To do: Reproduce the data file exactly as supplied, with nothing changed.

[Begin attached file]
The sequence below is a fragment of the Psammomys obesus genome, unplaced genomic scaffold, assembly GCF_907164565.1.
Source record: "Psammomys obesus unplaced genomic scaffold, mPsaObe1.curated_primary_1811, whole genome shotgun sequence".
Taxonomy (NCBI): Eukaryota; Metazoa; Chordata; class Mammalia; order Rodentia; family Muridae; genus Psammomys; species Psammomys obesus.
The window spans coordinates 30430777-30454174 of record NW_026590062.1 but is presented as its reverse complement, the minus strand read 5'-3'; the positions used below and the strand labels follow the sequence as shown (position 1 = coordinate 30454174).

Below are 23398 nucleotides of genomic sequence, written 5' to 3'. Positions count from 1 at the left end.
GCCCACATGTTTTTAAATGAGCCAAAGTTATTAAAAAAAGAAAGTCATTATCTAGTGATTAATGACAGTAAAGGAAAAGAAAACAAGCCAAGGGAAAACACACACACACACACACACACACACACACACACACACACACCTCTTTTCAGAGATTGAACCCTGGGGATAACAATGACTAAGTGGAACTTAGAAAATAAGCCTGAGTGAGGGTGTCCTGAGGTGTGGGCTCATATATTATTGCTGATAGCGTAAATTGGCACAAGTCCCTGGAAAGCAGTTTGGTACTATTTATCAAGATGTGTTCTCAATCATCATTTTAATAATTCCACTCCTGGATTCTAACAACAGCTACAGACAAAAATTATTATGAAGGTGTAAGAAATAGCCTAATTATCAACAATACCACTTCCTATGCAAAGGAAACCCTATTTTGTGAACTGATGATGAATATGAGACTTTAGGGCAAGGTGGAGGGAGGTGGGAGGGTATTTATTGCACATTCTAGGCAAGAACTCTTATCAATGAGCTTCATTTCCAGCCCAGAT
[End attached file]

The sequence below is a fragment of the Psammomys obesus genome, unplaced genomic scaffold, assembly GCF_907164565.1.
Source record: "Psammomys obesus unplaced genomic scaffold, mPsaObe1.curated_primary_1811, whole genome shotgun sequence".
Taxonomy (NCBI): Eukaryota; Metazoa; Chordata; class Mammalia; order Rodentia; family Muridae; genus Psammomys; species Psammomys obesus.
The window spans coordinates 30430777-30454174 of record NW_026590062.1 but is presented as its reverse complement, the minus strand read 5'-3'; the positions used below and the strand labels follow the sequence as shown (position 1 = coordinate 30454174).

Below are 23398 nucleotides of genomic sequence, written 5' to 3'. Positions count from 1 at the left end.
GCCCACATGTTTTTAAATGAGCCAAAGTTATTAAAAAAAGAAAGTCATTATCTAGTGATTAATGACAGTAAAGGAAAAGAAAACAAGCCAAGGGAAAACACACACACACACACACACACACACACACACACACACACACCTCTTTTCAGAGATTGAACCCTGGGGATAACAATGACTAAGTGGAACTTAGAAAATAAGCCTGAGTGAGGGTGTCCTGAGGTGTGGGCTCATATATTATTGCTGATAGCGTAAATTGGCACAAGTCCCTGGAAAGCAGTTTGGTACTATTTATCAAGATGTGTTCTCAATCATCATTTTAATAATTCCACTCCTGGATTCTAACAACAGCTACAGACAAAAATTATTATGAAGGTGTAAGAAATAGCCTAATTATCAACAATACCACTTCCTATGCAAAGGAAACCCTATTTTGTGAACTGATGATGAATATGAGACTTTAGGGCAAGGTGGAGGGAGGTGGGAGGGTATTTATTGCACATTCTAGGCAAGAACTCTTATCAATGAGCTTCATTTCCAGCCCAGAT